Topography-guided and wavefront-guided customised laser treatments complement each other well in the customised treatment of irregular corneas, according to Michael C Knorz MD, University Hospital Mannheim, Germany.
“Topography-guided ablations perform best in the regularisation of highly irregular surfaces, and wavefront-guided ablations perform best in the correction of smaller irregularities and in the fine-tuning of the refractive result,” Dr Knorz told the XXXII Congress of the ESCRS in London.
He noted that the customised laser treatment of irregular corneas traces its origins from the early pre-topography days of LASIK. At that time the surgeon had to painstakingly and individually plan each treatment in such cases. The advent of topography-guided treatment helped provide a greater standardisation of the technique. There followed the introduction of the more scientifically-based wavefront-guided ablations.
Topography-guided ablations have the advantage of being based on the surface irregularities that are causing the visual disturbance, he said. They are typically used for large errors and for grossly irregular corneas. Their most reliably beneficial effect is in eyes with decentred ablations and those undergoing the treatment for the enlargement of small optical zones.
“There is typically a lot of variability in the outcome, but you do improve the topography, although you do not typically achieve a very good refractive result. And obviously a lot of re-treatments are necessary and you have a lot of regression, but again, these are patients who really need our help and we really need these techniques to improve their vision,” Dr Knorz noted.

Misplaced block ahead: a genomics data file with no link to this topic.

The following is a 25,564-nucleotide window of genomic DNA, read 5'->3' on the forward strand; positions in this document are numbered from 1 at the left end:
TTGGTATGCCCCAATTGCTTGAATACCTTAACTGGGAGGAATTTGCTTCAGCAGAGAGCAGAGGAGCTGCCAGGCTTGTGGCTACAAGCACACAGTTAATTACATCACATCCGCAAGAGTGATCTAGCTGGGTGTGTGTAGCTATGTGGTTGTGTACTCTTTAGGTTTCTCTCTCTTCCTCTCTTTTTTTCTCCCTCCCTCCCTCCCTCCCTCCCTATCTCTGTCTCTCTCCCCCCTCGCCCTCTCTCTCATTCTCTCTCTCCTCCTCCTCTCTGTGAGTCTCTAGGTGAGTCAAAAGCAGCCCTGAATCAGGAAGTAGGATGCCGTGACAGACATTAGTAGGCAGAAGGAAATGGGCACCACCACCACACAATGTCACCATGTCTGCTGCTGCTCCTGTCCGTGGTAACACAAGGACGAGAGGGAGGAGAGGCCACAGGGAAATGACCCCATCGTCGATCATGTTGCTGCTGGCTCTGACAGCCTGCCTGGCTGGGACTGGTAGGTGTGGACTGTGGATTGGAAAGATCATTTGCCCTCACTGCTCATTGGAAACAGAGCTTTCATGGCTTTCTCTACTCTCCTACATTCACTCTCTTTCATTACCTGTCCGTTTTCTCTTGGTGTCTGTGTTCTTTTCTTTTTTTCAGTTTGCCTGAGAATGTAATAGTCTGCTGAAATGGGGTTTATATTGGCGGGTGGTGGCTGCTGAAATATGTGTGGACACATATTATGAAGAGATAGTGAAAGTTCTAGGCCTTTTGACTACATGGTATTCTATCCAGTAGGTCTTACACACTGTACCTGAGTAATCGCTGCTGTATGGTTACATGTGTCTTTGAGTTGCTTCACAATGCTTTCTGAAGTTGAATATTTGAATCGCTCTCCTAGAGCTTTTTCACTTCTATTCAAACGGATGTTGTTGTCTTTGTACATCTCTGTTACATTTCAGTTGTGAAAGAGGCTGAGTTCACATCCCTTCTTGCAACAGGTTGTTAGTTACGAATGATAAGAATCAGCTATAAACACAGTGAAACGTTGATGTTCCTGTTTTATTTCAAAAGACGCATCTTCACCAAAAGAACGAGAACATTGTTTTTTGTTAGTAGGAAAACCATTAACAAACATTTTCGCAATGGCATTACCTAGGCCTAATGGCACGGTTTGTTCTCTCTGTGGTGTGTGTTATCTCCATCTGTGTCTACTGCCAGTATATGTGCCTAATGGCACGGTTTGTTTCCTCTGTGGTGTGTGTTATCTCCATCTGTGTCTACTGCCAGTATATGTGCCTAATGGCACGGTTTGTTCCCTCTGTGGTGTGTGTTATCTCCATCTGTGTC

In contrast to topography, aberrometry measures the aberrations of the eye’s total optical system. As a result, the refractive outcomes of wavefront-guided ablations are typically much better than those of topography-guided ablations. However, aberrometry provides no information on the treated surface and cannot measure irregular corneas reliably.
“Grossly irregular corneas cannot be treated with wavefront-guided ablations because you don’t really have a measurement with which to plan the treatment. Therefore, a wavefront-guided ablation is typically more for the smaller areas or for fine-tuning the refraction. In a grossly irregular case, we typically use a topography-guided treatment first, followed about six months later with a wavefront-guided retreatment to get rid of the refractive error,” he added.
Causes of unpredictability in customised topography- or wavefront-guided surgery in irregular corneas include the cornea’s healing and biomechanical responses to the ablations.
“These limitations could help explain why not too many people are really enthusiastic about customised ablations. However, the treatments can provide meaningful improvements in patients with decentrations and other problems,” he added.
Michael Knorz: firstname.lastname@example.org